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Sense and Avoid (SAA)

For the GlobalHawk RQ-4N

Sense and Avoid (SAA) technologies will be an important element in the US Navy Broad Area Maritime Surveillance (BAMS) program, making it safer for the unmanned aircraft to share airspace with piloted aircraft. One of the most challenging requirements for BAMS is "due regard", the ability to ensure that the unmanned aircraft can operate safely with otheraircraft when outside controlled airspace not under normal flight procedures. Northrop Grumman has been working with the US Government on sense-and-avoid technologies for more than five years.

NGC proposed a low risk solution using an existing radar based 'due regard' system as a primary sensor and additional data sources in the mission control system (MCS) to assist the unmanned aircraft pilot on the ground. "The challenge is that once the unmanned aircraft has detected another aircraft as a potential collision threat, the unmanned aircraft pilot has little time to respond" said Carl Johnson, vice president and Northrop Grumman's BAMS program manager. "You need a fail-safe solution to guarantee avoidance, so we have developed algorithms to assist the pilot in choosing the right maneuver. We've found the best way is to combine the features of radar and EO sensors. This EO sensor can generate visual images to provide the equivalent of human sight". According to Johnson, because radar is more mature, it will be the primary sensor for collision avoidance, but EO sensors will be added to meet sense-and-avoid requirements still being developed by the Federal Aviation Administration.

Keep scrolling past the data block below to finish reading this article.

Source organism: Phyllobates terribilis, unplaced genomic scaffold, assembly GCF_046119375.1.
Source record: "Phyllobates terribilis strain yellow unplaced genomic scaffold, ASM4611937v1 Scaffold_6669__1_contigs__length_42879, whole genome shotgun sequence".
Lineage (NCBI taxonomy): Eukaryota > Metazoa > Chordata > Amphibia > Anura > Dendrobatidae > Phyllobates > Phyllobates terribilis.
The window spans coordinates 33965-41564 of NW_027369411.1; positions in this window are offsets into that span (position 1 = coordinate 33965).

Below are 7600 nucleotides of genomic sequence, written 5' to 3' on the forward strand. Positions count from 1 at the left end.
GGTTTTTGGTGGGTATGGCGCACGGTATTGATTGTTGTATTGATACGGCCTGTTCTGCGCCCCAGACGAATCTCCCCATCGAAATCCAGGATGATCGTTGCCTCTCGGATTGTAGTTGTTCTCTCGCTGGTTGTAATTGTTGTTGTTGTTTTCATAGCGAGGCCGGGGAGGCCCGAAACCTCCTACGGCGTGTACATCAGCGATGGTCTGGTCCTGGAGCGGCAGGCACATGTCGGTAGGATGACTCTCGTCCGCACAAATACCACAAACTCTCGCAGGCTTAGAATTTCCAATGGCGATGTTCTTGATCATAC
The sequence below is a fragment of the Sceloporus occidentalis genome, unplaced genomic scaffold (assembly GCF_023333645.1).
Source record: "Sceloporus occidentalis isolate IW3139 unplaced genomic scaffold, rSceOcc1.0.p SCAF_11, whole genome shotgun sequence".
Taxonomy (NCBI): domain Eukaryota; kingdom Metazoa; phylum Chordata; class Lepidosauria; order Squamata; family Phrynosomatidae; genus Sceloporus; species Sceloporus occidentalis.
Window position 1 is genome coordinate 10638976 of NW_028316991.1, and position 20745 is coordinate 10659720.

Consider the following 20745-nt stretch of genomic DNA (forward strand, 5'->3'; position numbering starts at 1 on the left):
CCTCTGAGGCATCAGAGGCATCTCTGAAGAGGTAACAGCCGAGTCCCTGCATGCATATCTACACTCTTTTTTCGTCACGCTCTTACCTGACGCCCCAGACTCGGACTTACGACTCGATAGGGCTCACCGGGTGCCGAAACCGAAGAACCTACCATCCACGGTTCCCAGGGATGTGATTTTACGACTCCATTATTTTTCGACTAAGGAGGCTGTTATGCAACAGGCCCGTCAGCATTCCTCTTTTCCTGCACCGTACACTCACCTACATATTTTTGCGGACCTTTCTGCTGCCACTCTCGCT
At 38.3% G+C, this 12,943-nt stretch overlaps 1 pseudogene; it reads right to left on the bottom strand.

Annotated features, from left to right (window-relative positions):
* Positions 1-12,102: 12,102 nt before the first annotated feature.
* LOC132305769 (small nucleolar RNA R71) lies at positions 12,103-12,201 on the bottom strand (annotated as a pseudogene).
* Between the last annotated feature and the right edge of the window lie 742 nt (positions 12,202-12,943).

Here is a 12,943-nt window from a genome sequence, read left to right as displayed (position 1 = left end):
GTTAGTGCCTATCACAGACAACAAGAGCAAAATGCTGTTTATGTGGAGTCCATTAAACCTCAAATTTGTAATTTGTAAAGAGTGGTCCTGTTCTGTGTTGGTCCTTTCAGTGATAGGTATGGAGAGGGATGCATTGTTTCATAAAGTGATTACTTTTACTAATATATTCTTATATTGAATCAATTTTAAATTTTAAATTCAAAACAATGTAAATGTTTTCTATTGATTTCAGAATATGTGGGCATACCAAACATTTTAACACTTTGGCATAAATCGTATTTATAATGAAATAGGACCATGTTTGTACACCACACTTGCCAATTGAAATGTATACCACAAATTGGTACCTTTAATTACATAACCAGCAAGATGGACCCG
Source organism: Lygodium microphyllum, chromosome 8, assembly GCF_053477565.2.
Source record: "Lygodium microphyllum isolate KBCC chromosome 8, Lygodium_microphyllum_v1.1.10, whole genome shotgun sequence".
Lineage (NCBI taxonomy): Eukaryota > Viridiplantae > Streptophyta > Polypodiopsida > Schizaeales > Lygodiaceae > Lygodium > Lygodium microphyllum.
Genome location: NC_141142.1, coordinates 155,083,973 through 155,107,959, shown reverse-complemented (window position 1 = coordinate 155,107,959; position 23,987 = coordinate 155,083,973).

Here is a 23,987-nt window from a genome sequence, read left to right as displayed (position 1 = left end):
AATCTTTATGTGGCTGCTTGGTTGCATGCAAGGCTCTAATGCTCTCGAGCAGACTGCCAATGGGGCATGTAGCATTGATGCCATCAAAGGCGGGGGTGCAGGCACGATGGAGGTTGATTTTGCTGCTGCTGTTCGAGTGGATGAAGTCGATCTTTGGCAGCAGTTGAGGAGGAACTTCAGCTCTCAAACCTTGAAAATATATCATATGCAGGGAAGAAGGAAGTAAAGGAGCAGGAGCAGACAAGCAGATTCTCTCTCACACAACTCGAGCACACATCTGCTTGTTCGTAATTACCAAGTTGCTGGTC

The baseline BAMS Global Hawk RQ-4N solution includes a pilot-in-the-loop as the cognitive maneuver decision maker using Northrop Grumman's initial aircraft collision avoidance system (ACAS) algorithm. The ACAS software provides radar and cooperative system contact detection and tracking, which provides a recommended maneuver direction for collision avoidance while maintaining at least 500 feet of separation.

As this process is tested, matures and actions can become autonomous, a Jointly Optimal Collision Avoidance (JOCA) algorithm will be employed on the RQ-4N as it processes conflict resolution decisions. JOCA works with many competing objectives such as following right of way rules, keeping the contact within radar field of view and ensuring there will be no new conflict with nearby traffic to expeditiously maintain separation from potential conflicting traffic. As a result, the unmanned aircraft will be able to generate aggressive maneuvers to avoid close-in contacts without exceeding flight limits.

To verify their approach Northrop Grumman designed a ground laboratory for SAA hardware–in-the-loop testing and evaluation, which will be used to support its BAMS solution.

 

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